Bill Murray Opens Up
Thanks to reader Jon for pointing us to this Bill Murray interview that is far more revealing than any he’s done lately (he never does them at all). ¬†Reading through it, it’s easier to understand why Murray isn’t Mr. Popular in Hollywood. ¬†One has to be Marlon Brando or Katharine Hepburn good for the AMPAS to put up with people who have attitudes. ¬†When Bill Murray was up against Sean Penn, Penn took the lead because Clint Eastwood sort of forced him to do the monkey dance. ¬†And he did it well. ¬†He put on a suit and shook a lot of hands, gave a lot of speeches – his above-it-all ‘tude was just not there. ¬†Bill Murray, on the other hand, showed up but he didn’t really do the monkey dance. ¬†I can see how this would be irritating after a while. ¬†If you’re an actor you pretty much have to do the other part of the job. ¬†It can’t just be you on your own private island. ¬†Somehow, Murray has done this and earned himself a nifty indie street cred in the process.
He’s clearly a pain in the ass. ¬†But hard to not like the guy, ¬†I guess, no matter what. ¬†Here is Murray on why he did Garfield, “not for the dough!”:
No! I didn’t make that for the dough! Well, not completely. I thought it would be kind of fun, because doing a voice is challenging, and I’d never done that. Plus, I looked at the script, and it said, “So-and-so and Joel Coen.” And I thought: Christ, well, I love those Coens! They’re funny. So I sorta read a few pages of it and thought, Yeah, I’d like to do that. I had these agents at the time, and I said, “What do they give you to do one of these things?” And they said, “Oh, they give you $50,000.” So I said, “Okay, well, I don’t even leave the fuckin’¬†driveway for that kind of money.”
Then this studio guy calls me up out of nowhere, and I had a nice conversation with him. No bullshit, no schmooze, none of that stuff. We just talked for a long time about the movie. And my agents called on Monday and said, “Well, they came back with another offer, and it was¬†nowhere near $50,000.” And I said, “That’s more befitting of the work I expect to do!” So they went off and shot the movie, and I forgot all about it. Finally, I went out to L.A. to record my lines. And usually when you’re looping a movie, if it takes two days, that’s a lot. I don’t know if I should even tell this story, because it’s kind of mean.¬†[beat] What the hell? It’s interesting. So I worked all day and kept going,¬†“That’s the line? Well, I can’t say that.” And you sit there and go, What can I say that will make this funny? And make it make sense? And I worked. I was exhausted, soaked with sweat, and the lines got worse and worse. And I said, “Okay, you better show me the whole rest of the movie, so we can see what we’re dealing with.” So I sat down and watched the whole thing, and I kept saying, “Who the hell cut this thing? Who¬†did this? What the¬†fuck was Coen thinking?” And then they explained it to me:¬†It wasn’t written by that¬†Joel Coen.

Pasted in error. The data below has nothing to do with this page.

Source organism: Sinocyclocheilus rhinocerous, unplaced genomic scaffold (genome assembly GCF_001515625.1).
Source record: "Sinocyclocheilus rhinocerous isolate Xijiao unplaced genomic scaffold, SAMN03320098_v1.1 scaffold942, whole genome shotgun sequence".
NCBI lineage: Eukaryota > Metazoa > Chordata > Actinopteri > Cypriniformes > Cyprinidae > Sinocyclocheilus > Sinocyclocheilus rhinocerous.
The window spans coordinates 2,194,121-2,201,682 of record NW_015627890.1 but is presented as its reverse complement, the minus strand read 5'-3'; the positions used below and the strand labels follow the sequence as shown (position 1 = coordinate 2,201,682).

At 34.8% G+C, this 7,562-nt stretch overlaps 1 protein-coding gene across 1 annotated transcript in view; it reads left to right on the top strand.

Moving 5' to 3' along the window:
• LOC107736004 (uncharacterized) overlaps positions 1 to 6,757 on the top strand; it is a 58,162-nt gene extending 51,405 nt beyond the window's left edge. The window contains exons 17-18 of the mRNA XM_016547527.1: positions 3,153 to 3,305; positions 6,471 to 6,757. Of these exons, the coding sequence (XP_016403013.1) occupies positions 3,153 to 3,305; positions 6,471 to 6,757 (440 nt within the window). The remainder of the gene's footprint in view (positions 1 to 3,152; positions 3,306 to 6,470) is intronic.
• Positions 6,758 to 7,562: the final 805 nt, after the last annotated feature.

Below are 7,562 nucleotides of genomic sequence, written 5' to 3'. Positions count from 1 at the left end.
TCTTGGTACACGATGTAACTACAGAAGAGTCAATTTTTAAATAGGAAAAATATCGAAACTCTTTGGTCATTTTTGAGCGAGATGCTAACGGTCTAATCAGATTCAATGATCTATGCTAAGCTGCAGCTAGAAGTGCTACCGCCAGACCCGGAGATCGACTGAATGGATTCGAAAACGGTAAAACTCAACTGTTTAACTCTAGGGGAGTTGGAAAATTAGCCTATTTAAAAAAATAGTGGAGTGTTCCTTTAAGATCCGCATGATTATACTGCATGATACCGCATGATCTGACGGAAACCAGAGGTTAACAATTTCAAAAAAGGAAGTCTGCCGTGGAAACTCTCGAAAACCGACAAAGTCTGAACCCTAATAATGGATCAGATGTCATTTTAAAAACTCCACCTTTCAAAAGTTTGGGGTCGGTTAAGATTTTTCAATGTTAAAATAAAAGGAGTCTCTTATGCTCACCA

And on his acting style:
I have developed a kind of different style over the years. I hate trying to re-create a tone or a pitch. Saying, “I want to make it sound like I made it sound the last time”? That’s insane, because the last time doesn’t exist. It’s only this time. And everything is going to be different¬†this time. There’s only now. And I don’t think a director, as often as not, knows what is going to play funny anyway. As often as not, the right one is the one that they’re¬†surprised by, so I don’t think that they have the right tone in their head. And I think that good actors always‚Äîor if you’re being good, anyway‚Äîyou’re making it better than the script. That’s your fucking job. It’s like, Okay, the script says this? Well, watch¬†this. Let’s just roar a little bit. Let’s see how high we can go.
Bill Murray is great at comedy, and he’s not bad at the serious stuff. ¬†He is REALLY GIFTED with comedy, however. ¬†No one ever really likes to play the buffoon for very long, though. ¬†Sooner or later, the funny guys reveal a much sadder guy underneath. ¬†They learned throughout their life to make fun of themselves and allowed people to freely laugh at them. So when they get a little power they stop wanting to be “that guy.” ¬†Woody Allen, Bill Murray, Steve Martin – they just want to be taken seriously. ¬†But then, when they do let the funny back in and out, their loss is our gain.